The recall, which is limited to one lot of baby powder bottles produced and shipped in the United States last year, comes in response to a US Food and Drug Administration test that found levels of chrysotile asbestos contamination in samples from a bottle purchased online, according to the company.
“The FDA continues to test cosmetic products that contain talc for the presence of asbestos to protect Americans from potential health risks,” Sharpless said.
The company noted that the levels found were no greater than 0.00002%, and that at this early stage of its investigation into the matter, it cannot confirm whether cross-contamination occurred, whether the sample came from a bottle with an intact seal or whether the tested product is authentic.
“FDA handling of the sample and testing followed standard operating procedures for laboratory analysis and FDA sees no indication of cross-contamination,” FDA spokeswoman Lyndsay Meyer wrote in an email to CNN on Friday.
“FDA will be working with Johnson & Johnson to facilitate further investigation to substantiate that the product is authentic. At this time, there is no indication that the product is counterfeit. Additionally, FDA is not aware of any records pointing to counterfeit Johnson’s baby powder in the US market,” Meyer’s email said.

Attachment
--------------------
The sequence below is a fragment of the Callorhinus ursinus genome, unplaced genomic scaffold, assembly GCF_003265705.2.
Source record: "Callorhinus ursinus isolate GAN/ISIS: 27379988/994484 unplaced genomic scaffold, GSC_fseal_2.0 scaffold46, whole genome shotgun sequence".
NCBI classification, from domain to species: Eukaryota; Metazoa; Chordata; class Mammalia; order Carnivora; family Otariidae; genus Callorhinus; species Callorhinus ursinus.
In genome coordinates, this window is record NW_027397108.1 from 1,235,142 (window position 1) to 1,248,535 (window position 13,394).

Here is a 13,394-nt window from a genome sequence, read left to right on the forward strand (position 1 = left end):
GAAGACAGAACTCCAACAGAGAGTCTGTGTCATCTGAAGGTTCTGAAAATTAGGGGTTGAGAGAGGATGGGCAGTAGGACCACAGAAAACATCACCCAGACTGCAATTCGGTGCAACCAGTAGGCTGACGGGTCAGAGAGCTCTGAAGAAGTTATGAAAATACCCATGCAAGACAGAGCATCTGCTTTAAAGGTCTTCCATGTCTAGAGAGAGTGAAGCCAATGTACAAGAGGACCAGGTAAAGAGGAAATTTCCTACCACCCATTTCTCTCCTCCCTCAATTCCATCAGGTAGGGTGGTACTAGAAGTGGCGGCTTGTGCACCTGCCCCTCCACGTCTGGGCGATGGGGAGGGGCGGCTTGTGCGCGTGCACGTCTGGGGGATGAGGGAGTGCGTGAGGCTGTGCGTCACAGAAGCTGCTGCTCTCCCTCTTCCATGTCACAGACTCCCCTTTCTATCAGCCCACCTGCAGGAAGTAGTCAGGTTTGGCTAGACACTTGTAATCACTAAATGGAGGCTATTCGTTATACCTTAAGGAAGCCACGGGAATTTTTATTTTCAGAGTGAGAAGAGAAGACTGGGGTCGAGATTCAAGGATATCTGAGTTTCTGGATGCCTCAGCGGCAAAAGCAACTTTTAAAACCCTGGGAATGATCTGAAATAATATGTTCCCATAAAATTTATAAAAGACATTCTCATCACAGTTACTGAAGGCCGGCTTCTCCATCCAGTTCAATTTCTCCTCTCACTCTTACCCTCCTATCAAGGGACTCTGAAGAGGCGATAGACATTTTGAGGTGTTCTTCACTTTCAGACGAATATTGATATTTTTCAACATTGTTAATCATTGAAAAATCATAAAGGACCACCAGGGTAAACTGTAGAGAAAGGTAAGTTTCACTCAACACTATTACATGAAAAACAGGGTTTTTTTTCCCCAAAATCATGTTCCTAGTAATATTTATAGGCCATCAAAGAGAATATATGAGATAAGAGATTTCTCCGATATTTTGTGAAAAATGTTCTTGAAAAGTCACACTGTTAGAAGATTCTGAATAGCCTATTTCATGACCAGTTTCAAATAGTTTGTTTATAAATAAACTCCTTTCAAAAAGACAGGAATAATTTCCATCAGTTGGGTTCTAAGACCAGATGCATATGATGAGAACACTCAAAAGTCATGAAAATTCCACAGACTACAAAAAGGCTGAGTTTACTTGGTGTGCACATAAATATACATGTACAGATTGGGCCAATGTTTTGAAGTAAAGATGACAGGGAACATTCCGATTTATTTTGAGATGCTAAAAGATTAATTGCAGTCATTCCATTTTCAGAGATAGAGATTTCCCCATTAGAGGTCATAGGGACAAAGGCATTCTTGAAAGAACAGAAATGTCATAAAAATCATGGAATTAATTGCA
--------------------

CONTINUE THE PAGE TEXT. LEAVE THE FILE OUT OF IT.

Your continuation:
Johnson & Johnson “has immediately initiated a rigorous, thorough investigation into this matter, and is working with the FDA to determine the integrity of the tested sample, and the validity of the test results,” the company said in its announcement.
The company “has a rigorous testing standard in place to ensure its cosmetic talc is safe and years of testing, including the FDA’s own testing on prior occasions — and as recently as last month — found no asbestos. Thousands of tests over the past 40 years repeatedly confirm that our consumer talc products do not contain asbestos.”
As part of that testing, two samples of Johnson’s Baby Powder were tested: one sample from lot #22318RB, which was found to be positive for asbestos, and a second from lot #00918RA, which tested negative for asbestos.
The agency said that it expects to issue the full results from this survey by the end of the year.
Talc is an ingredient used in many cosmetic products, such as baby powder and blush. The FDA has been conducting ongoing research into the potential contamination of talc with asbestos.
“Both talc and asbestos are naturally occurring minerals that may be found in close proximity in the earth. Unlike talc, however, asbestos is a known carcinogen. There is the potential for contamination of talc with asbestos and therefore, it is important to select talc mining sites carefully and take steps to test the ore sufficiently,” according to the FDA.
Johnson & Johnson said in its Friday announcement that the “company is acting out of an abundance of caution.”
The company has faced previous allegations of asbestos contamination in its talcum powder.
CNN’s Swati Gupta contributed to this report.